The Blacklight is an ambitious supernatural crime thriller that feels a lot like someone answering the question of what was in Marcellus Wallace’s briefcase with “something Satanic and deeply fucked up.” It’s an intriguing idea to build a crime film around, and that’s exactly what director Nick Snow and his co-writer Brooks Russell set out to do — mostly successful in embodying the spirit of the idea even as the number of twists and turns sometimes burden the narrative. At the very least, it’s a good-looking film with standout performances that make it worth a watch for fans of low-budget thrillers.
Danny (Grant Lancaster) is a career criminal trying to make a new life for himself. It … doesn’t last long, and he’s quickly caught committing petty burglary by rich kid Liam (Russell), who sees an opportunity in the leverage he now holds over Danny. He convinces his “new friend” to start robbing for fun, which leads to the unfortunate error of teaming up with Kit (Corey Scott Rutledge) to rob an elderly cultist named Landon Hirsch (Michael Dale). Soon, the trio are pursued by nefarious forces from their past — including Danny’s psychotic childhood friend Lucky (Richard Templeton) — and present, like the cultists who want their power back.
There’s a lot to keep track of, and the sometimes non-linear storytelling doesn’t make it easy. Within that, though, there’s quite a lot to enjoy — particularly Templeton’s turn as Lucky, whose costume and handkerchief hairdo makes him feel like a demented David Foster Wallace. He’s the wild card in the story, pushing along the plot in satisfyingly violent ways. Lancaster also keeps everything together as the lead, and his connection with Landon’s daughter, Hannah (Samantha Aneson), is resolved in a really satisfying manner.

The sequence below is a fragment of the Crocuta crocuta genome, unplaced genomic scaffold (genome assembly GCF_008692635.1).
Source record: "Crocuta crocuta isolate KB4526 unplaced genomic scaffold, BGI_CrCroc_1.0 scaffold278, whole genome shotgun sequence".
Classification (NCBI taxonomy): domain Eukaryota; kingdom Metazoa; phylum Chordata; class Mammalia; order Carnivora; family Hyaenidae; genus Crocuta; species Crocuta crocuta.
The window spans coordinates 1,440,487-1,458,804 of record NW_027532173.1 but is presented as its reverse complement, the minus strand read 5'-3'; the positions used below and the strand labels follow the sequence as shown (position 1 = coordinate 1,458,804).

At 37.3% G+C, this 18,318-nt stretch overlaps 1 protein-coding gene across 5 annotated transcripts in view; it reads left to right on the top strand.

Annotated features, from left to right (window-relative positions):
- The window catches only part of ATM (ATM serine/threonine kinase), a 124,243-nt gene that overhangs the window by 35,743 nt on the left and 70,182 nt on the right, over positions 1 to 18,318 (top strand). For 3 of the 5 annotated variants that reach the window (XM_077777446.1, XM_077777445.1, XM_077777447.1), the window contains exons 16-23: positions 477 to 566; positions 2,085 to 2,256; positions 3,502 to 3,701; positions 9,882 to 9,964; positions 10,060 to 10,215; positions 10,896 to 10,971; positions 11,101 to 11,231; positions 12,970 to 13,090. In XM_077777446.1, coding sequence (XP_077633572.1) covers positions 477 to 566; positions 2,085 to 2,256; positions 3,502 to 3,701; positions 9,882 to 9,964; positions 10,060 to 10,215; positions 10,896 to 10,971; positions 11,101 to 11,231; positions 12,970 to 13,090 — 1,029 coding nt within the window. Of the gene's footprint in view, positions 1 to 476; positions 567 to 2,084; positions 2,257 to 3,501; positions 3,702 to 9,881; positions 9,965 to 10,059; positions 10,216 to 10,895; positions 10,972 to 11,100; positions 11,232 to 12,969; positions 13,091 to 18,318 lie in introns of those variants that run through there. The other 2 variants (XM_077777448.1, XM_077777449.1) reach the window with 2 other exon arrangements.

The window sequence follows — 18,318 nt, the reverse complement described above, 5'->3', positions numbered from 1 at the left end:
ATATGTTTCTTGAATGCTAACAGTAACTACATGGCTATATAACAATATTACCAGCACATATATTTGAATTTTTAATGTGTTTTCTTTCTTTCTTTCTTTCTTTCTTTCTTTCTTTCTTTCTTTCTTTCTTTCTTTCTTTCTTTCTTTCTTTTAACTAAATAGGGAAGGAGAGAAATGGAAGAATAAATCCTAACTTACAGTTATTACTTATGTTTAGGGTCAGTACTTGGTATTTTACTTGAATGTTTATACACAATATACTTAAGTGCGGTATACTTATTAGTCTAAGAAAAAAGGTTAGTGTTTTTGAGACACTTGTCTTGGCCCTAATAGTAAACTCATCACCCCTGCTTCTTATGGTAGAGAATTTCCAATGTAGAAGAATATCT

Snow’s visual aesthetic is also accomplished, with effective use of color, shadow and sound design — particularly when things shift from the gritty to the supernatural.
There are elements that don’t work. Lucky’s controlled evil contrasts with the chaos of Kit, whose nutty energy kicks everything off. Rutledge is great in the role, but his presence in the story feels a bit like, well, you’ve seen this type of monster before, and his outrageousness doesn’t quite tonally land. Oddly enough, The Blacklight becomes more focused the longer it runs; it’s a story that comes to understand what it’s about after spending its opening hour establishing the world in which it operates. Kit feels at home in that first part; Lucky feels more at home in the second, more confident half.
There’s a lot to follow in The Blacklight, and frankly it doesn’t all gel together as well as I wished it would. But that’s pretty much the deal in almost any indie thriller. All things considered, the level of world-building and commitment to supernatural spookiness within the crime genre is pretty impressive, and even if the story doesn’t come together as cleanly as it could have, the craft on display is a sight to behold.